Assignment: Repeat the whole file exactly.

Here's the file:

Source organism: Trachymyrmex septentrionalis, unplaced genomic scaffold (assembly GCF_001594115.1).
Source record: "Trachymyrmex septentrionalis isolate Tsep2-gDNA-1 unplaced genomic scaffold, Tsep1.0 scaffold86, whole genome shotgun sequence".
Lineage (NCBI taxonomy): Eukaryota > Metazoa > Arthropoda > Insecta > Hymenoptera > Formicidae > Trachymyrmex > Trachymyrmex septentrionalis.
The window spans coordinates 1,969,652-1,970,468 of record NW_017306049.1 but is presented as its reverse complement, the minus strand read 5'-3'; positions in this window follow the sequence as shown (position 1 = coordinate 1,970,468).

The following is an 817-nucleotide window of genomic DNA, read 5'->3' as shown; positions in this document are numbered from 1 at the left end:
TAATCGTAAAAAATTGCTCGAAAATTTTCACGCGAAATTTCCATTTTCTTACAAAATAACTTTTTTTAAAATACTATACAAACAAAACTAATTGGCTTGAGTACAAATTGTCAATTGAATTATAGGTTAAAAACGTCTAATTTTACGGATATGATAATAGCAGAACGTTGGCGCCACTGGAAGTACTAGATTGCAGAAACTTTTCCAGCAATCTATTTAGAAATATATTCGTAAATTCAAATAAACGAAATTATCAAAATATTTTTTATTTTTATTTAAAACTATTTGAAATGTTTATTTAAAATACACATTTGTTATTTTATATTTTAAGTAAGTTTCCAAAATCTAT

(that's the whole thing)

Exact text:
Source organism: Trachymyrmex septentrionalis, unplaced genomic scaffold (assembly GCF_001594115.1).
Source record: "Trachymyrmex septentrionalis isolate Tsep2-gDNA-1 unplaced genomic scaffold, Tsep1.0 scaffold86, whole genome shotgun sequence".
Lineage (NCBI taxonomy): Eukaryota > Metazoa > Arthropoda > Insecta > Hymenoptera > Formicidae > Trachymyrmex > Trachymyrmex septentrionalis.
The window spans coordinates 1,969,652-1,970,468 of record NW_017306049.1 but is presented as its reverse complement, the minus strand read 5'-3'; positions in this window follow the sequence as shown (position 1 = coordinate 1,970,468).

The following is an 817-nucleotide window of genomic DNA, read 5'->3' as shown; positions in this document are numbered from 1 at the left end:
TAATCGTAAAAAATTGCTCGAAAATTTTCACGCGAAATTTCCATTTTCTTACAAAATAACTTTTTTTAAAATACTATACAAACAAAACTAATTGGCTTGAGTACAAATTGTCAATTGAATTATAGGTTAAAAACGTCTAATTTTACGGATATGATAATAGCAGAACGTTGGCGCCACTGGAAGTACTAGATTGCAGAAACTTTTCCAGCAATCTATTTAGAAATATATTCGTAAATTCAAATAAACGAAATTATCAAAATATTTTTTATTTTTATTTAAAACTATTTGAAATGTTTATTTAAAATACACATTTGTTATTTTATATTTTAAGTAAGTTTCCAAAATCTAT